Part 2 of 2 part series: “A Liberated Area in the Middle East”?: Western Imperialism in Rojava
Rojava supporters may point out that YPG fighters worked with Syria and Russia which allowed the final victory in the liberation of Aleppo last year and note with pride the statement of Hediye Yusuf, the co-chair of Rojava’s Constituent Assembly, who said that they seek autonomy, but do not want Syria to be destroyed. However, there is no doubt that the “good” Kurds are still hostile to the Syrian government: the YPG has killed SAA soldiers in past years (2012-2016 off and on) in “revenge” for purported attacks, even surrounding “enemy” soldiers at certain points, resulting in some counterattacks.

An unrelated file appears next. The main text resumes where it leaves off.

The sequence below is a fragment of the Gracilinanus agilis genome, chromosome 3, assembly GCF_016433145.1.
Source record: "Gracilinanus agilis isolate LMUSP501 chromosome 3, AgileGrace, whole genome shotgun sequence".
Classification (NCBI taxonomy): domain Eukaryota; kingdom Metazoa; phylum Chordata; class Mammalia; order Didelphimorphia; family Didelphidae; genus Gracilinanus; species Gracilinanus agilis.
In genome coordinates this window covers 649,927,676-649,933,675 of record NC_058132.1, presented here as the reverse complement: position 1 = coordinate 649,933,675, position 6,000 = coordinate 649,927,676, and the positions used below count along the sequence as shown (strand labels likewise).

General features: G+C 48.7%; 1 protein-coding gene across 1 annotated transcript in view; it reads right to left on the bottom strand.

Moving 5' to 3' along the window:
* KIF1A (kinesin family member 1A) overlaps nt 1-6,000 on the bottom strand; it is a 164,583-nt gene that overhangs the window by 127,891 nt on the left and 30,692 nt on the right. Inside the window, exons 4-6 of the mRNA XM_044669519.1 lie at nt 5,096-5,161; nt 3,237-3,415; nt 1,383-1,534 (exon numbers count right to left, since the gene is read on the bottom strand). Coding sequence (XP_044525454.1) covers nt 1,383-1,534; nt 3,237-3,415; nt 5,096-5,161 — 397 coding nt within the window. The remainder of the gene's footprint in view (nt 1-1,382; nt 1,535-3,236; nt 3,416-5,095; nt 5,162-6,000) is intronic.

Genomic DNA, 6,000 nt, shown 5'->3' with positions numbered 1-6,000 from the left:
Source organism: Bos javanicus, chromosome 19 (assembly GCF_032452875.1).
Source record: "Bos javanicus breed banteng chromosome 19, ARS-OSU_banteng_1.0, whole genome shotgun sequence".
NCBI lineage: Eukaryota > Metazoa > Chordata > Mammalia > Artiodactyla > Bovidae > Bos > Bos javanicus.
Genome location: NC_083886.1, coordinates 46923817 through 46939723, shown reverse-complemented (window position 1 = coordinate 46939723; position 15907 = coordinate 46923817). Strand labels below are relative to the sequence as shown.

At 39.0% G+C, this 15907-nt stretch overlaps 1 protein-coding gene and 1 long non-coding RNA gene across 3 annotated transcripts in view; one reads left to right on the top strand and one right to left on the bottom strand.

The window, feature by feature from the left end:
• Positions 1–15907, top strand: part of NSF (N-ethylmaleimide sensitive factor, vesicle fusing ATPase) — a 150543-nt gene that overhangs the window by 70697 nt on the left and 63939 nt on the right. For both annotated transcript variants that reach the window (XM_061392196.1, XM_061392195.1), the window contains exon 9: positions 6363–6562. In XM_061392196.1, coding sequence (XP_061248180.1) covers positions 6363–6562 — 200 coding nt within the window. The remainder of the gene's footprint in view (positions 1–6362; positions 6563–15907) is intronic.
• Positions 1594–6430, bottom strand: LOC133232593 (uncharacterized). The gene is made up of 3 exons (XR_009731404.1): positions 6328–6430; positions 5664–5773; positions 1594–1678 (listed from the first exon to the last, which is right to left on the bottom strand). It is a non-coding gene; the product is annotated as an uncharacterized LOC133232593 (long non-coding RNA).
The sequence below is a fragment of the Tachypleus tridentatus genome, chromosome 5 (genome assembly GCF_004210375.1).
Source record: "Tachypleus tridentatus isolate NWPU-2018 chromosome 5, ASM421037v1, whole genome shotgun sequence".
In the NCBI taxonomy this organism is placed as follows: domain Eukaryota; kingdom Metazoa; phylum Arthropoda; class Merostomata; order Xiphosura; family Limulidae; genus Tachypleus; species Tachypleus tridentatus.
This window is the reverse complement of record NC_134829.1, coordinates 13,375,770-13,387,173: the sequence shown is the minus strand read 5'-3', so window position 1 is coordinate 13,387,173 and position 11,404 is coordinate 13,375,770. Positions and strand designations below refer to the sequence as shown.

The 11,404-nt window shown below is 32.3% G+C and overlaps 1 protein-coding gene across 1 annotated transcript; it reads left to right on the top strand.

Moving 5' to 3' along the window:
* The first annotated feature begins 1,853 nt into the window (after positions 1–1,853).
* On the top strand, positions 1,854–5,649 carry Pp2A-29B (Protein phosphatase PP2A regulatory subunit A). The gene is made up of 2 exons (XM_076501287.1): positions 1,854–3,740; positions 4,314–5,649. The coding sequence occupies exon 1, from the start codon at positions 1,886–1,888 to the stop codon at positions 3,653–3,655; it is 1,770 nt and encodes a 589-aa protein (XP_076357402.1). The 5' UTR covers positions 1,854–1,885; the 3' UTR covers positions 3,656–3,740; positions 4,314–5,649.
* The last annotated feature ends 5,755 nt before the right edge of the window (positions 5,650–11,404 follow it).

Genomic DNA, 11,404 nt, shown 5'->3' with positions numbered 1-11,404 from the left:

The illegality of Rojava
The Iranians and Syrians have stood against an autonomous entity like Rojava. Recently, Iran’s Foreign Ministry spokesperson, Bahram Qassemi, said that Kurds secured many rights in Iraq’s constitution (see articles 4, 117, 141), and that Iran “will strongly stand against any measures taken with the aim to tear Iraq into pieces.” As for the Syrians, duly elected President Bashar Al-Assad has, in the past, said that “Kurdish demands expressed by certain parties can be discussed nationally,” he has also said that these demands need to be “within the framework of Syria’s unity and the unity of the Syrian people and territory,” and that “Kurds are part of the Syrian fabric…[and] patriotic people” along with saying that…